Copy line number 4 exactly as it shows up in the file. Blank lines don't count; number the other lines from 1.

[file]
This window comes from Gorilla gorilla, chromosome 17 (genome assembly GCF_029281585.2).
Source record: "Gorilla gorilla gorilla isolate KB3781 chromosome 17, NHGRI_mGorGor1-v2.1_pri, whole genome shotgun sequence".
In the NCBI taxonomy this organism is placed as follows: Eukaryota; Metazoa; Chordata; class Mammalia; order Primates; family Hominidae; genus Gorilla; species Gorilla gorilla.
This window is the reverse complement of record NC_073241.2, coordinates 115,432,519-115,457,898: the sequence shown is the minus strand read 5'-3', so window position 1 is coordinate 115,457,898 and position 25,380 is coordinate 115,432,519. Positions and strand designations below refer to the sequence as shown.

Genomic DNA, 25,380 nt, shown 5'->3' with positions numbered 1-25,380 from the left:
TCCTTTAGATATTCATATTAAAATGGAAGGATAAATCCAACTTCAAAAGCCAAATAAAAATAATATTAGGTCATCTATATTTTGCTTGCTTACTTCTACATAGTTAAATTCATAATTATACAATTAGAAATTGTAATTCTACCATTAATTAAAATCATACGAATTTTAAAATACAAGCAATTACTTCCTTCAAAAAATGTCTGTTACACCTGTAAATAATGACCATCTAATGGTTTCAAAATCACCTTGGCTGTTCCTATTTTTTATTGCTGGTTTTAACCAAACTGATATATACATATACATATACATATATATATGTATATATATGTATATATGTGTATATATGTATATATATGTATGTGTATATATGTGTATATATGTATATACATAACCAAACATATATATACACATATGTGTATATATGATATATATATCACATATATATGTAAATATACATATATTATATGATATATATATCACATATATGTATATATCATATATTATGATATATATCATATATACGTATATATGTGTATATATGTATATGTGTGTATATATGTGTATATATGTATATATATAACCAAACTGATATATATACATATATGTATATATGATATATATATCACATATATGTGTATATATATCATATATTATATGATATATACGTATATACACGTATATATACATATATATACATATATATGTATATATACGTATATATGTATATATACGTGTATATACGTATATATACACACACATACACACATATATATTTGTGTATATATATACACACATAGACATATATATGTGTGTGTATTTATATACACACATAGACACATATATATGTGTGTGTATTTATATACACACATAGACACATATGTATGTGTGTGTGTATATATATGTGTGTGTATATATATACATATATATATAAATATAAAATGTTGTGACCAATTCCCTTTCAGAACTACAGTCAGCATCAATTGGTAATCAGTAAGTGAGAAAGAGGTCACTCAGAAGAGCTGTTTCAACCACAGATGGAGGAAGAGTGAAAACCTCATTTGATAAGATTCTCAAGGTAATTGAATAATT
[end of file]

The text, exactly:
This window is the reverse complement of record NC_073241.2, coordinates 115,432,519-115,457,898: the sequence shown is the minus strand read 5'-3', so window position 1 is coordinate 115,457,898 and position 25,380 is coordinate 115,432,519. Positions and strand designations below refer to the sequence as shown.